During my turns, I picked items that had possible clues to our family history. Among my selections was a document written in Arabic. Not knowing what it said other than, Baptismal Certificate, Eastern Orthodox Church. I filed it away with my other keepsakes.

My two Daughters sent their DNA samples to Ancestry.com. The eldest, doing the on-line research through Ancestry.com as the family tree manager said, the only family name in our Ancestry.com generated tree is my Grandfather's brother. Names like Khoury, Majaus and Moujaes are predominant. Our closest cousins, fourth and fifth, were the Moujaes. At the beginning of the three branches, was Elie bou Sulieman or Elia Son of Solomon. We found there was no connection between either my Grandfather's or my Grandmother's family names and the names in our DNA generated family tree.

A matrilineal great uncle dropped the name Khoury Majaus and used names he liked as his first name and family name. He did that when he found his father, Constantin Khoury Majaus, had died during a period of famine in Dhour Shweir. That conversion of names is common in Lebanon after the death of a patriarch.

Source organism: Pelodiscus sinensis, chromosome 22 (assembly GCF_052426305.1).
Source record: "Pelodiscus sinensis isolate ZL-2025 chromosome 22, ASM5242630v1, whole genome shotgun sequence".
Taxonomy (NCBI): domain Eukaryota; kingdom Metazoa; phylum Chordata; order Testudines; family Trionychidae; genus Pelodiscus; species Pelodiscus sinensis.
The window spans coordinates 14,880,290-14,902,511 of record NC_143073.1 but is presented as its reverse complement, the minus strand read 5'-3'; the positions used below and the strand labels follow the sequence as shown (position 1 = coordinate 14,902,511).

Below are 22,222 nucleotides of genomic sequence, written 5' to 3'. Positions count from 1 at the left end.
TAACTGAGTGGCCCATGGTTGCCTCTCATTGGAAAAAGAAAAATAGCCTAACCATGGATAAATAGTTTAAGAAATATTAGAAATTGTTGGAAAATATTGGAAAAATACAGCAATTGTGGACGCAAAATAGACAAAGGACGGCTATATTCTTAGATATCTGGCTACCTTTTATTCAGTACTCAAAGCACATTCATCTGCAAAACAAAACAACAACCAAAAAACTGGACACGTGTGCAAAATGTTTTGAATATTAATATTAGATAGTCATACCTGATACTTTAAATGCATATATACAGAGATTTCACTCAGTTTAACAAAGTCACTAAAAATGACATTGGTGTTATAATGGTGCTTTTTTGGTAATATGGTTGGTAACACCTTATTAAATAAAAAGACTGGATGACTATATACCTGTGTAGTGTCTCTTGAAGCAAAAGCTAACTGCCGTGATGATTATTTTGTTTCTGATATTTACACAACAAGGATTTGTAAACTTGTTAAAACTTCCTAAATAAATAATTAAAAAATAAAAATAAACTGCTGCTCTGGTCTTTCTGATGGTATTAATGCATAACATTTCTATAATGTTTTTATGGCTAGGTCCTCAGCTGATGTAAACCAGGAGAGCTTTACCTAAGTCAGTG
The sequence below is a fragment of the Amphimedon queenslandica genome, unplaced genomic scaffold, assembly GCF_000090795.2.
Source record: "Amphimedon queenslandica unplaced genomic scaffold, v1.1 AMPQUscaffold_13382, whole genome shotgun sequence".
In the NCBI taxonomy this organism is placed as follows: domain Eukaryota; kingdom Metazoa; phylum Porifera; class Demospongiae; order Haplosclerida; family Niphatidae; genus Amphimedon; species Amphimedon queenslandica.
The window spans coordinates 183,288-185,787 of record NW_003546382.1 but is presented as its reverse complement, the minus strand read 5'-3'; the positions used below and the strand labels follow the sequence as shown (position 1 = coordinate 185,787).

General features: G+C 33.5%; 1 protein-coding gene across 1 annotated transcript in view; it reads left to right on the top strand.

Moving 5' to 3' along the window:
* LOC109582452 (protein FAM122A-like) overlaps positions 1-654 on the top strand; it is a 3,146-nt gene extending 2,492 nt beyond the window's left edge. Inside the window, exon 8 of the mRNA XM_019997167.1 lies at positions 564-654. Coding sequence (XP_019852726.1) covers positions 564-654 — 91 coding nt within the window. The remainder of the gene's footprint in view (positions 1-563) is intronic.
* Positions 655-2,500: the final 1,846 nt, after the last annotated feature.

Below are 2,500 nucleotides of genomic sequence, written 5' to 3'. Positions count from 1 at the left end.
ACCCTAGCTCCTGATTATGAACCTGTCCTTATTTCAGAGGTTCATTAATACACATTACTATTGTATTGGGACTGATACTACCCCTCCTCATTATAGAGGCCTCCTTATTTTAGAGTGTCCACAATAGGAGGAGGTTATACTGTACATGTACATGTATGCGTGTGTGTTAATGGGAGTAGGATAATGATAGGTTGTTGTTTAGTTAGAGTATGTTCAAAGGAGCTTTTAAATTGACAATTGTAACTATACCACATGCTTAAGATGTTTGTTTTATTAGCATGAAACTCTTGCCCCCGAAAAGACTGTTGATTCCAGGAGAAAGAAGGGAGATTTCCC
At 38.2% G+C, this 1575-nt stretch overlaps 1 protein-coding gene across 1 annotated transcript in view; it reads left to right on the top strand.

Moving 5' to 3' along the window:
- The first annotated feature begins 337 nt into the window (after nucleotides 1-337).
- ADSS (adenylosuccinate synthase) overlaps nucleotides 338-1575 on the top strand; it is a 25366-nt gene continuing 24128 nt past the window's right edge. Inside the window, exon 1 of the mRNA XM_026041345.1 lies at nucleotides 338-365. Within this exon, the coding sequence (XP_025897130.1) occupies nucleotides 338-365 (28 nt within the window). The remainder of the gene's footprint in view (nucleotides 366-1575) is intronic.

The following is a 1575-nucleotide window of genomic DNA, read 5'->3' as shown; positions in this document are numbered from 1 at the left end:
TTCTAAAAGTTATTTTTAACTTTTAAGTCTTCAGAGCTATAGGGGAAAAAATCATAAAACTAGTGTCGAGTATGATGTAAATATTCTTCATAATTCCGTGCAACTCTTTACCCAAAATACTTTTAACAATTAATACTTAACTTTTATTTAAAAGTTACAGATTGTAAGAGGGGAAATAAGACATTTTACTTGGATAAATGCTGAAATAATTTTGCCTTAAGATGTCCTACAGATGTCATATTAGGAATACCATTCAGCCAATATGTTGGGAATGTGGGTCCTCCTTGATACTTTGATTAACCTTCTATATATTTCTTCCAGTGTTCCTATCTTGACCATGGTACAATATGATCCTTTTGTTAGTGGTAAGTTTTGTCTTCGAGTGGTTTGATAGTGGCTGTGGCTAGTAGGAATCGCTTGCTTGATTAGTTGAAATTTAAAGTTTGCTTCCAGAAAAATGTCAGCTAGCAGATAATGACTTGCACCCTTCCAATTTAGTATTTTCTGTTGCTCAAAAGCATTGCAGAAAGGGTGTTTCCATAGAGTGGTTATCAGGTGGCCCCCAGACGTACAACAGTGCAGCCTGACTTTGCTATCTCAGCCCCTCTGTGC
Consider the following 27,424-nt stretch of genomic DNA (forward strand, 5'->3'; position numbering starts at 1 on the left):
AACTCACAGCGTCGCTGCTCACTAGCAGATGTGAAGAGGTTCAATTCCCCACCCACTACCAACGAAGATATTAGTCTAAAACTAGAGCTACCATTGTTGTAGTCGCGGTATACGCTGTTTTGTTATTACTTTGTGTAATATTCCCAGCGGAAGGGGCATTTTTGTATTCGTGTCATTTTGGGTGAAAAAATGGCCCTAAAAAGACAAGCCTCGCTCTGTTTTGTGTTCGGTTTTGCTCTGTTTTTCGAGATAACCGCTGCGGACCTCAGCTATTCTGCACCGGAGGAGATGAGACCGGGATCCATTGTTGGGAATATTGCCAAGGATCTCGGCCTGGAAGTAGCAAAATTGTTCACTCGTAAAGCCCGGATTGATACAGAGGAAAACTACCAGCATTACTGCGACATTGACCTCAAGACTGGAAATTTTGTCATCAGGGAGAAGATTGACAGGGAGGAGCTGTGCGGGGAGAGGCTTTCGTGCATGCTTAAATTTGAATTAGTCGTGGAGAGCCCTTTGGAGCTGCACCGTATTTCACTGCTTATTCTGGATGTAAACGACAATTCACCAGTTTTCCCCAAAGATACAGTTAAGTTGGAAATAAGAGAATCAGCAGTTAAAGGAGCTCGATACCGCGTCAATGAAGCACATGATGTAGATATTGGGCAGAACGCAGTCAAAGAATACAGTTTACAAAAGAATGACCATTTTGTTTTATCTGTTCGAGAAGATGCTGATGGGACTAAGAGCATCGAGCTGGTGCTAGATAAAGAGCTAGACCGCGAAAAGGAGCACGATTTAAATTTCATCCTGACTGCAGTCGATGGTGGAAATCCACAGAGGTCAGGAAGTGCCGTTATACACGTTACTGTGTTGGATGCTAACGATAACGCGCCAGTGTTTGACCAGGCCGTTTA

One of our cousins in Lebanon contacted my daughter and asked, if she knew through whom, were we related. She emailed him a copy of the Baptismal Certificate I selected two decades earlier. The translation created a waterfall of named Lebanese relatives. My matrilineal Grandfather's family name was bouNakhleh. My Mother had a middle name, Marta. Our bit of truth, sworn on a Bible, was that document I selected almost twenty years earlier.

A niece, a published author who writes a series of Religious Fantasy books about Guardians of Angels, exclaimed, "We've been living a lie!" Not so, because no one who lived it is here to tell us why.